evidence required for such a determination is not before the arbitrator—only

a handful of nomination forms was introduced. Moreover, the arbitrator

lacks sufficient knowledge about the FDIC and its operations to make sound

judgments about the relative values of employees’ contributions. That is a

6 In the absence of a specified standard of proof, arbitrators have the authority to establish whatever standard they consider appropriate, and the FLRA will not find an award deficient because a party claims that an incorrect standard was used. AFGE and Dept of Housing and Urban Development, 58 FLRA 207 (2002). The burden is, of course, on the Union. Elkouri & Elkouri, supra, @ 949-952; Hill & Sinicropi, Evidence in Arbitration (BNA 2 nd ed 1987) @ 32-39.

management function.

In particular, field supervisors made no attempt to correlate their

evaluations of employees on Form 2420/21 (3-03) (JX 9) with the Agency’s

articulated goals (JX 20, Strategic Objectives and Corporate Initiatives) or

those of the DSC. As a result, the arbitrator certainly would not be able to do

so. Only officials such as assistant regional directors and the deputy regional

director on the first-level panel could. TR 85, 254. Therefore, that task is left

to them.

The arbitrator notes that panel members drew upon their own personal

knowledge of the nominees’ work. TR 315, 318. One of the panel members,

Mr. Watkins, oversees Grievant’s territory and is very familiar with her

performance and contributions. TR 202, 239-240, 244. The concern is that

the amount of space on the CSA nomination form (JX 9) for a field

supervisor’s evaluation of a nominee was negotiated with the Union. TR 26,

62. When panel members draw upon their own personal knowledge, they are

treating employees with whom they are familiar differently than those whom

they do not know as well.

As a practical matter, it may be unreasonable to expect panel members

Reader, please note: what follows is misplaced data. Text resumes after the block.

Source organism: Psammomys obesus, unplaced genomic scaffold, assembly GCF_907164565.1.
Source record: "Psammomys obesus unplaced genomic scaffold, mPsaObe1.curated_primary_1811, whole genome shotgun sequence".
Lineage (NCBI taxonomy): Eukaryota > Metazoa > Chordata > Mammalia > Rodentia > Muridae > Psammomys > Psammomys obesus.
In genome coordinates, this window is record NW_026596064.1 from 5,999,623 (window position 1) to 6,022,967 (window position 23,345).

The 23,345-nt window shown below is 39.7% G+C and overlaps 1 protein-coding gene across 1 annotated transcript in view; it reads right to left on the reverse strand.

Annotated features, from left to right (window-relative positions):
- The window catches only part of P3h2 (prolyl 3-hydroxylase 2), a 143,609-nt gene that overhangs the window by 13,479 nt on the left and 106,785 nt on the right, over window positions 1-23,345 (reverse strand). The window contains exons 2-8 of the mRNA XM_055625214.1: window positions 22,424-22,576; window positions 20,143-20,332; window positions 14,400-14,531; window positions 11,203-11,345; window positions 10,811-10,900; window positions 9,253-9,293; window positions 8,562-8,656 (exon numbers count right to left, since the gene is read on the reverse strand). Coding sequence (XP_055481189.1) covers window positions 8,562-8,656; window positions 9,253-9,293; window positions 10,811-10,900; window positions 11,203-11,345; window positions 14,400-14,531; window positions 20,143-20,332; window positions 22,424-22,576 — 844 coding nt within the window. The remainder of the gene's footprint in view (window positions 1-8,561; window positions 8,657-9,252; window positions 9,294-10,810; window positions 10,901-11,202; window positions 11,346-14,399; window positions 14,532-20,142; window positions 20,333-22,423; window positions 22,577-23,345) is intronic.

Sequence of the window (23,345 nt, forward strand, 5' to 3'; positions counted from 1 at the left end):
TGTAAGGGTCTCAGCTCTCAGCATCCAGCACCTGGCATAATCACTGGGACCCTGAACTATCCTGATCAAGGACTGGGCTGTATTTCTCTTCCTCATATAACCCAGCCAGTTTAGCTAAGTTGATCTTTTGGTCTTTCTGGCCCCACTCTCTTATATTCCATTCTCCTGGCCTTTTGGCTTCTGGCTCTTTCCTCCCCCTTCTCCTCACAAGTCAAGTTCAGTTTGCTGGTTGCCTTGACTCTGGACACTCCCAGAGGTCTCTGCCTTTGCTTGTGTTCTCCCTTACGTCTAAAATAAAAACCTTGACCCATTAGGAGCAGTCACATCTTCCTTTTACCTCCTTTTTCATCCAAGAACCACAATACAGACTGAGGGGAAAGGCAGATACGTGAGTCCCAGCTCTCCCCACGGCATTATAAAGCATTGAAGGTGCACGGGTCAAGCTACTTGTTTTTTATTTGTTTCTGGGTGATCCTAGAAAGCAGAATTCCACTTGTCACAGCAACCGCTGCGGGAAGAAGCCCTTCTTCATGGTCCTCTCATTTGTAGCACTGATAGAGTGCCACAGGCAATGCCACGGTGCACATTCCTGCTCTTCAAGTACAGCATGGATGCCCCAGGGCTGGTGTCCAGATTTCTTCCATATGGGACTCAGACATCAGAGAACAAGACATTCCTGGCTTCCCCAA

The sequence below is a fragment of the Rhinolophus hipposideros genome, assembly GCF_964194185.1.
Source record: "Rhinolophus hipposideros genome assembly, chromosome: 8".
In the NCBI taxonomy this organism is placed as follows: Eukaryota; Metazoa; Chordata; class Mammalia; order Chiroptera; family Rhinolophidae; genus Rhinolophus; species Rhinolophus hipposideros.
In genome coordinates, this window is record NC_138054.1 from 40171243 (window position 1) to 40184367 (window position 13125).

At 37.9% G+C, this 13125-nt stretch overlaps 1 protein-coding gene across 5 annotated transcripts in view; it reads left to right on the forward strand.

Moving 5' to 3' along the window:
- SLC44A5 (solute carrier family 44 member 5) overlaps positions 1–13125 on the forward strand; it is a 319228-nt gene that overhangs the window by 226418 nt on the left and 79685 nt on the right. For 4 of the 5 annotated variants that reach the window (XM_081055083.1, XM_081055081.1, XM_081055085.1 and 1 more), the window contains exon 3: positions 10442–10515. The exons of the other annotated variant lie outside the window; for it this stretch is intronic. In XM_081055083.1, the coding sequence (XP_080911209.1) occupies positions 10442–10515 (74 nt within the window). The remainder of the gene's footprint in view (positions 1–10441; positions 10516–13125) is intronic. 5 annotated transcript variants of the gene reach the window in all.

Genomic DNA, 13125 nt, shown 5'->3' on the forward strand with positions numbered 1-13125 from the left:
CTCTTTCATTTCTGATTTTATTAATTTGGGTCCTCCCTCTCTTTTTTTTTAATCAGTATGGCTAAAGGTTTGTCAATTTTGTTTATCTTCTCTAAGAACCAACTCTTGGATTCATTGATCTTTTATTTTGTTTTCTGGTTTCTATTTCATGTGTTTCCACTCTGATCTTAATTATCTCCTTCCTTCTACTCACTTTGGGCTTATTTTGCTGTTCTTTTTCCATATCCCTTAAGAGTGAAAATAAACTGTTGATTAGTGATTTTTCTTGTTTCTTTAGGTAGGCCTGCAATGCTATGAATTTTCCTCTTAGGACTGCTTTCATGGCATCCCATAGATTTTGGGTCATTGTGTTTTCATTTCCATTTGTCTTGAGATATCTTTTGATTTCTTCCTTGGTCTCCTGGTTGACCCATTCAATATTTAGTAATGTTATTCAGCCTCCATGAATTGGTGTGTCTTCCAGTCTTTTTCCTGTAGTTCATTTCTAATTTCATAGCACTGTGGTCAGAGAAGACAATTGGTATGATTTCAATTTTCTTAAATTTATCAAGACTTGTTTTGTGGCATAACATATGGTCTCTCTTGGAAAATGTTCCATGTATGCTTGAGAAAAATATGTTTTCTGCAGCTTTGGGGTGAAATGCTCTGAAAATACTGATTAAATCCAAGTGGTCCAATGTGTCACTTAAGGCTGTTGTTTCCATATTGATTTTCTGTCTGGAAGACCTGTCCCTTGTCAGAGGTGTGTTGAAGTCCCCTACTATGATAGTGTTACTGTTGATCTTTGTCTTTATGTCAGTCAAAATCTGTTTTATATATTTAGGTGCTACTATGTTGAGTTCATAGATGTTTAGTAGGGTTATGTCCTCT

to disregard their own personal knowledge. They just need to be conscious

of the potential for unfairness and to make sure that their knowledge pertains

to the contribution period at issue. The arbitrator notes that there is no claim

of discrimination in the process; 2 of the 5 first-level panel members were

women. TR 81, 302. Thus, there is no reason to believe that the panel will

not arrive at a “fair and equitable” result based upon this opinion.

The first-level panel should consider Grievant’s nomination anew,

without regard to the number of IT employees or nominees and without

regard

to

the

distribution

of

employees

or

nominees

among

various

geographical locations or work units. The panel simply should determine

whether Grievant was among the top one-third of Union contributors to the

DSC for 2003. 7 If the answer is affirmative, then she is entitled to a CSA. If

the answer is negative, then she is not.

Although CSA procedures call for further review, there are numerous

reasons why that is now impractical. First, this is supposed to be an

expedited arbitration, which needs to be brought to a swift conclusion.

Second, the second-level panel, consisting of two deputy regional directors,

no longer is intact, as Angela Holguin has left the Agency. TR 54, 92.

Although Michael Dean remains, he is on the first-level panel. Thus,

meaningful second-level review cannot be obtained. Finally, inasmuch as

neither the Regional Director nor the DSC Director made any changes

7 Perhaps more precisely: Of those Union employees in the DSC, who met expectations during 2003, was Grievant among the top third of contributors? It is undisputed that Grievant met expectations. TR @ 61.

previously, there is no reason to believe that they would do so now.

IX. THE INTERIM AWARD

Grievant’s nomination for a CSA is remanded to the first-level review

panel for evaluation in accordance with the arbitrator’s opinion. The panel

should embody its decision in writing, and members should sign the

document, within thirty (30) days of the date of this opinion.

The Union’s request for attorney’s fees is denied as to the proceedings

thus far, as this is a new program, and there is no evidence of bad faith on

the Agency’s part.

The arbitrator retains jurisdiction to resolve any issues which may

arise in the course of the new evaluation and to address Grievant’s request

for interest, should she be found entitled to a CSA.

Dated July 22, 2005

E. Frank Cornelius, Arbitrator